Do people who open a SMSF actually get higher returns?
Recent figures from APRA show that there are over 565,000 self-managed super funds in operation as at December 2015 and that represent 29.1 per cent of all superannuation assets in Australia. There is no doubt that the growth of SMSFs has been phenomenal considering they are, at their essence, just a structure and are not product sold or promoted by a particular company, such as an iPhone or a pair of Nike shoes.
Many people cite control, flexibility, choice and potential for better returns compared to retail super funds as the main reason for opening an SMSF. But do people who open an SMSF actually get higher returns?
Much of the marketing by cut-price SMSF providers insinuates that people who open an SMSF will achieve better returns, however, it is worth considering whether or not SMSFs actually outperform other public offer funds.
The ATO report ‘Self-managed super funds: A statistical overview 2013-14’ makes for interesting reading. Note, this is the most recent report from the ATO which has data that is approximately 18 months old. It shows that overall, SMSFs do not outperform average APRA funds (these are generally public offer funds with four or more members).
Looking at the overall diversification of SMSFs, the reasons why their returns may be less than stellar become more clear.
Investment Trends’ Self-Managed Super Fund Survey released in May 2015, highlights that the average SMSF has only 18 holdings and 51 per cent of the fund is invested in banks and resource stocks. This split largely represents the ASX market index as a whole, which from a capital gain perspective has been basically flat over a 10-year time frame. Long term readers of the blog will know Montgomery’s view on the resources stocks.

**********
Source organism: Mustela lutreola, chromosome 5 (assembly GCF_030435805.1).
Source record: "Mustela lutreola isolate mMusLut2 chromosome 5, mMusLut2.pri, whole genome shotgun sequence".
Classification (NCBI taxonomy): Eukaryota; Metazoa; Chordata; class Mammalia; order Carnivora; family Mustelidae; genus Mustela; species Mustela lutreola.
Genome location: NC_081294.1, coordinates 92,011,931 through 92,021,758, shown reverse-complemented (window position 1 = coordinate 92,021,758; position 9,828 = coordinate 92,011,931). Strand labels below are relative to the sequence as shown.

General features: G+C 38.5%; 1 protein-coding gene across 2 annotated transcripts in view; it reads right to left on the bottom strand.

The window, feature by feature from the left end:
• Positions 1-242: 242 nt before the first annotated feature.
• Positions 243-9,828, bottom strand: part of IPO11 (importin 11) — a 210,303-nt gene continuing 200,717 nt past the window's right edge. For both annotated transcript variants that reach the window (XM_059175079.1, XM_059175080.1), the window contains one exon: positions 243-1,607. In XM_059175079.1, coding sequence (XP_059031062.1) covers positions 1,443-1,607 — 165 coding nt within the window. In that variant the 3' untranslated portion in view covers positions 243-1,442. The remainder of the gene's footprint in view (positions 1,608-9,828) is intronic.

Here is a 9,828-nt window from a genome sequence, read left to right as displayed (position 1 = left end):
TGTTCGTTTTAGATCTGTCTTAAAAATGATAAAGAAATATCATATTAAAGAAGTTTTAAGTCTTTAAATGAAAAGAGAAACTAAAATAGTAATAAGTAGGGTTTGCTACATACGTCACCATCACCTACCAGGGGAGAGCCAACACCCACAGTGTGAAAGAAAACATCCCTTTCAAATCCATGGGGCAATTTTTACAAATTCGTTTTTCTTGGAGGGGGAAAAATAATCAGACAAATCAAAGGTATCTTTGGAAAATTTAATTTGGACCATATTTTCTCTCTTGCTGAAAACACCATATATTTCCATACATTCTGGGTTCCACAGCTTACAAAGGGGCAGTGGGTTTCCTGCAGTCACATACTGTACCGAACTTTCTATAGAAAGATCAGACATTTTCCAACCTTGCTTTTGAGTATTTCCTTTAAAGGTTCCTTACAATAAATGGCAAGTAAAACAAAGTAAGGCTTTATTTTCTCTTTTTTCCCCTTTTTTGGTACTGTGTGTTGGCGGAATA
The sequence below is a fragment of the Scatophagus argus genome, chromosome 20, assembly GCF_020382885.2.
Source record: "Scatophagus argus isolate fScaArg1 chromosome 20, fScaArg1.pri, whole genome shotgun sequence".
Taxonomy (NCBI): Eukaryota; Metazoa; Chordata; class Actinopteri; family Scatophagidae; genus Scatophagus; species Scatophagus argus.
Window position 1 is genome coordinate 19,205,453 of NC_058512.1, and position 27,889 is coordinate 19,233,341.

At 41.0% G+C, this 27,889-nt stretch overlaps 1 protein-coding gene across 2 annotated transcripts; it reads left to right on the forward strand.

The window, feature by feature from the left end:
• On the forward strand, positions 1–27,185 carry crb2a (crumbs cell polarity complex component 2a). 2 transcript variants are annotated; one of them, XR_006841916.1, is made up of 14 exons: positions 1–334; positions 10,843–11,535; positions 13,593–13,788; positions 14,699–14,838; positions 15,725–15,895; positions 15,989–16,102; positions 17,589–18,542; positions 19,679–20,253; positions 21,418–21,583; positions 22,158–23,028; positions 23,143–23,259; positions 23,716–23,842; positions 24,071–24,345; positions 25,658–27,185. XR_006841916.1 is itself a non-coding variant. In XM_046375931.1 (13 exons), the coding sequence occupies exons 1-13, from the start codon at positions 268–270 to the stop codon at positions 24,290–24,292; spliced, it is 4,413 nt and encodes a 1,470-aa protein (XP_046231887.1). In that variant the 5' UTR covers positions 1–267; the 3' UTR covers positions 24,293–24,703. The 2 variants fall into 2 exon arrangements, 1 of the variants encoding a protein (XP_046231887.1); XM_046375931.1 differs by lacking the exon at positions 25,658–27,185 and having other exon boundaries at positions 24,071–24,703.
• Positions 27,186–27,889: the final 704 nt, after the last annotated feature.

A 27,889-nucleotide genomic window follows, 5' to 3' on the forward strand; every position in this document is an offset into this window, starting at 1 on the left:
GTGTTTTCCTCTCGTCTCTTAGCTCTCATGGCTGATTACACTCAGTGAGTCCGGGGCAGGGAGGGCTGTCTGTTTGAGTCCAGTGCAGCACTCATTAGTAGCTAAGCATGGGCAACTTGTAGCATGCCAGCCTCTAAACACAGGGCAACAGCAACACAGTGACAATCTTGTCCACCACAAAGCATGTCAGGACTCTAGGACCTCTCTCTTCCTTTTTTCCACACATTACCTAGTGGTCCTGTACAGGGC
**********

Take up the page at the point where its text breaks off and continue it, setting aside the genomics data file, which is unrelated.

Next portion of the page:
One way that SMSF investors can diversify their holdings away from the standard index mix is to increase exposure to smaller, less well known names in the technology, healthcare or industrial sectors. Doing this independently takes a lot of time, research and monitoring and there is no guarantee of success.
Another way is it to allocate a portion of their SMSF to an equity trust, that has the flexibility to move money into stocks that show more promise than the standard ‘blue chips’. Generally, equity trusts (sometimes called managed funds), have a team of analysts and experienced fund managers who are focused on finding the best opportunities in the market.
Another interesting finding by the ATO is performance of SMSFs based on the size of the fund. It indicates that the larger the fund, the better the rate of return, to the extent that a person with an excess of $2million in their SMSF is likely to receive twice the returns than someone with $500,000.
There are many competing thoughts as to why this is the case, some argue it is because high net worth individuals see the value in professional management and have benefited from their expertise – they are happy to outsource or rely on experts rather than trying to navigate the markets themselves outsourcing the management of some or all of their investment portfolio to share-based managed funds who they feel have a better chance to outperform than themselves.Source: ATO
In selecting an investment manager, it is important to look past recent performance and carefully consider their investment philosophy, their investment universe (i.e. the sectors/markets they will focus on) to make sure you are comfortable with the way they will manage your money, and whether it is a good fit for the overall super strategy. We offer multiple funds here at Montgomery that may help you diversify your super investments.
You can invest your super into Montgomery funds with, or without an SMSF. No matter what your current superannuation structure is, we can help you to find a suitable option to diversify your super investment portfolio.
Scott Phillips is the Head of Distribution of Montgomery Investment Management. To invest with Montgomery domestically and globally, click here to find out more.